EVANSVILLE, Ind. (TCD) -- Two women and a man were taken into custody this week after a 6-month-old boy was found with most of his flesh bitten off one of his hands due to rat bites, as well as other injuries.
According to the affidavit cited by WEHT-TV, on Sept. 13, David Schonabaum called Evansville Police and reported his infant son had blood all over his body and that his fingers looked like they were missing. EMS responded to the 1600 block of Linwood Avenue and transported the child to an Indianapolis hospital for treatment.
The boy reportedly sustained at least 50 rodent bites on his forehead, cheek, and nose, though the worst wounds were on the toddler’s hand. WEHT reports the victim had to undergo a blood transfusion due to the "near-fatal event."
WEVV-TV, which also cites the affidavit, said Schonabaum lived in the Linwood Avenue home with his wife, Angel Schonabaum, and her sister, Delaina Thurman. Angel and David Schonabaum have three children and Thurman has two. All had moved into the home of David Schonabaum’s cousin. David Schonabaum and his cousin reportedly reached an agreement where the Schonabaums could live in the home rent-free, but in return, they would have to take care of the house.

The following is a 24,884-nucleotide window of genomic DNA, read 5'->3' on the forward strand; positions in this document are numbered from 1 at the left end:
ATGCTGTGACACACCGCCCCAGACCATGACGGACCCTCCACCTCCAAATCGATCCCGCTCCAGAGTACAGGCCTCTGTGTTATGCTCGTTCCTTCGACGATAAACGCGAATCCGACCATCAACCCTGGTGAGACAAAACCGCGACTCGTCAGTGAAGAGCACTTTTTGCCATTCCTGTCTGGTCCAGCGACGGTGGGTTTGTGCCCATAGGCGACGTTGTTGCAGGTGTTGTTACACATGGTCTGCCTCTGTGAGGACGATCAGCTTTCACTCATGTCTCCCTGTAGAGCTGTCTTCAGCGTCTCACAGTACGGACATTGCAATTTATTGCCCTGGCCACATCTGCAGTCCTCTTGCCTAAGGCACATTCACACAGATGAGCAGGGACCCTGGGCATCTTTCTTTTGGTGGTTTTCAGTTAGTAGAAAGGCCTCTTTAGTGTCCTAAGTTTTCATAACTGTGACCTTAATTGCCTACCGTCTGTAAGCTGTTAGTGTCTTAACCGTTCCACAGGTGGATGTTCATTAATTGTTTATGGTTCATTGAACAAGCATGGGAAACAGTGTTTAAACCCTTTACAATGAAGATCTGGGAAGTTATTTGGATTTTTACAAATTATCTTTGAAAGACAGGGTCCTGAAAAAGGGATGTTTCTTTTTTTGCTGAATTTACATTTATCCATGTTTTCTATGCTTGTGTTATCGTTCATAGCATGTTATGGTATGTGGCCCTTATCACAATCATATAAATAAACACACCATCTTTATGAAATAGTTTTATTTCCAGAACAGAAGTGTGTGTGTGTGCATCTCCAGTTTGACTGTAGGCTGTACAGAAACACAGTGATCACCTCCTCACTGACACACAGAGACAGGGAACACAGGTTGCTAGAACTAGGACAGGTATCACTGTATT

David Schonabaum reportedly told Evansville Police he realized in March that the home had a major rat infestation. He put out traps and other bait boxes, but it allegedly wasn’t enough. In one message to Terminix, David reportedly said the house was "completely overwhelmed with rats."
A Terminix employee reportedly saw garbage bags in the yard, which they explained would exacerbate the critter problem.
When police searched the home after the boy went to the hospital, they reportedly noticed rat footprints in the child’s blood.
According to WEHT, Thurman reportedly told police that her daughter and David and Angel Schonabaum’s daughter informed a teacher their toes got bitten by mice while they slept. DCS contacted Thurman, and she said there was a "normal amount of mice" in the house.
A behavioral health service worked with the Schonabaums starting in April, and case managers noticed the home had trash all over the place, animal feces on the ground, and dirty dishes in the sink. Over time, however, the situation began "slowly improving." The case manager went to the home four days before the child went to the hospital.